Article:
World, meet the harshest horror critic known to mankind — me! Horror films are the worst thing in the entertainment industry besides pop icons. Rarely has there been a truly exceptional horror film since The Shining… although there have been some respectable scares that have crept out here and there.
The Ring gave me a ten-second nightmare where I was sleeping on a couch and that scary long-haired chick was standing beside me being her usual absurdly terrifying self. The Exorcism of Emily Rose was a well-done film with a gripping performance by Jennifer Carpenter that disturbed me several times over throughout its run time.
Yes, I’ve seen garbage passing itself off as art in the likes of I Spit on Your Grave. Yes, I’ve seen the most demented and vile that Japan has to offer from director Takashi Miike and many others. Yes, I’ve seen Faces of Death. My grandmother, thinking it was a harmless horror film, let me rent one of them once. I was in the first grade.
Yes, I've seen it all, folks. But not until this day has the limit of my every terrible emotion been tested as it was watching Pascal Laugier’s Martyrs. I kid you not, at the close of the film my gut was still trembling in nervous shudders, and I had a lump in my throat so swollen that it felt like I was swallowing slime.
Hey, um, Lucie? I think you're sitting on the remote.
Martyrs follows a young woman named Lucie who, after escaping brutal depraved torture at only 12 years old, runs away to an orphanage where she befriends only one other girl who tries to help her escape her mental devastation. Their friendship leads them to an act of vengeance that disembowels the plot and lays it out, organ by organ, for you to see every visceral and psychological part of the human mind and body in its deepest, most tormented psychosis.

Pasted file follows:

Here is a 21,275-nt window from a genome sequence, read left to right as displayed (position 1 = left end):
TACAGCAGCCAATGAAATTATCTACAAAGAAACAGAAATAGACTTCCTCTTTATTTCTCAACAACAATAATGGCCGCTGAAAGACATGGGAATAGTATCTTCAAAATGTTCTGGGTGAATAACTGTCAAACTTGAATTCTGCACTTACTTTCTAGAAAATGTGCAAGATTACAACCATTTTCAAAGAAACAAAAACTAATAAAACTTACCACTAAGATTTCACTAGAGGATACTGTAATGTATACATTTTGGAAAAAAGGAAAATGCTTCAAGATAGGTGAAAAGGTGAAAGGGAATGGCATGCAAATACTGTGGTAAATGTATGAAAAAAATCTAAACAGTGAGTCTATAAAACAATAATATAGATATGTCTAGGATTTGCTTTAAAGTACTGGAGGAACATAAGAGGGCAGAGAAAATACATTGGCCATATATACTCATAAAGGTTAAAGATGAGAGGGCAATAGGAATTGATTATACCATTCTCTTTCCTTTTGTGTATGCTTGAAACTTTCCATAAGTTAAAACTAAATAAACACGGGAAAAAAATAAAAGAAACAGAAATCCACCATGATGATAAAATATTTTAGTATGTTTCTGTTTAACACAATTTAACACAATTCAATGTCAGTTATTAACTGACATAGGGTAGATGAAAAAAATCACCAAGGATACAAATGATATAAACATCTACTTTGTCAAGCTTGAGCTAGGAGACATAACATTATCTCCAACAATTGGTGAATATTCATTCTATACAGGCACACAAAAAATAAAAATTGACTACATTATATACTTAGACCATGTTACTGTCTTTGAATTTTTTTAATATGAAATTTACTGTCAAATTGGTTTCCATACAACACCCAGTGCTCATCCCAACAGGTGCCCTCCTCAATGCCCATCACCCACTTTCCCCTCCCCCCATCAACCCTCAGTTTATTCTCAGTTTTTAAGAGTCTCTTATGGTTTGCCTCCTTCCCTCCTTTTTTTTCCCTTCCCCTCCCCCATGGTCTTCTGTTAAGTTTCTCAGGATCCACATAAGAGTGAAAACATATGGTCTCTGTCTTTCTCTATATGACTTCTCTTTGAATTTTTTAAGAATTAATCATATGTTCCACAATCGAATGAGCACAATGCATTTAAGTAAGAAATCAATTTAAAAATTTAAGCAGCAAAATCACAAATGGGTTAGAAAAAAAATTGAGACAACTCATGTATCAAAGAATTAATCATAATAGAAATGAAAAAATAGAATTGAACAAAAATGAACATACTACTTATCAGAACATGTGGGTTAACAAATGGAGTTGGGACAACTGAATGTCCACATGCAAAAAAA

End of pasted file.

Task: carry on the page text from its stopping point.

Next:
If you haven’t put it together by now, do not see this film if you are easily disturbed, and I mean this with the sincerest and most dire warning. For my entire life, I had waited for this film. An entire life of wondering when someone is gonna grow the balls to make a horror film that genuinely delivers on truly astounding levels of stomach-flattening dread. It is here. It has finally been done.
It’s easy for filmmakers to splash pools of red syrup on walls after sawing off the plastic limb of an immature oversexed teenager. Eli Roth’s Hostel tried just that, attempting to gross us out and make us squirm with gratuitous unintentionally or intentionally silly violence. I love and respect Eli Roth, but I was never impressed with Hostel. Never. It’s easy to put your actors in elaborate torture devices in Saw and dip them in a plot disguised as philosophically profound. Martyrs does everything right that every horror film before it has attempted – but failed to do – because of a severe and appalling lack of artistic or philosophical merit.
Every cruel, bitterly gruesome element in Martyrs acts as a very particular answer to the psychological equation. Unlike the utter failures before it, each viciously grotesque event, frame, word spoken, or blow dealt relentlessly builds upon story and character. The atmosphere is as soaked in maniacal decadence as the walls are bathed in coats of gore.
Mylene Jampanoi’s performance as Lucie summons such violent desperation it’s hard not to believe they scraped a degenerate nutcase from the padded walls of an insane asylum, set her loose on a murderous death spree, and just let the cameras roll. Thanks not only to her performance, but to the aforementioned elements at play, Lucie’s extreme mental divergence is callously real.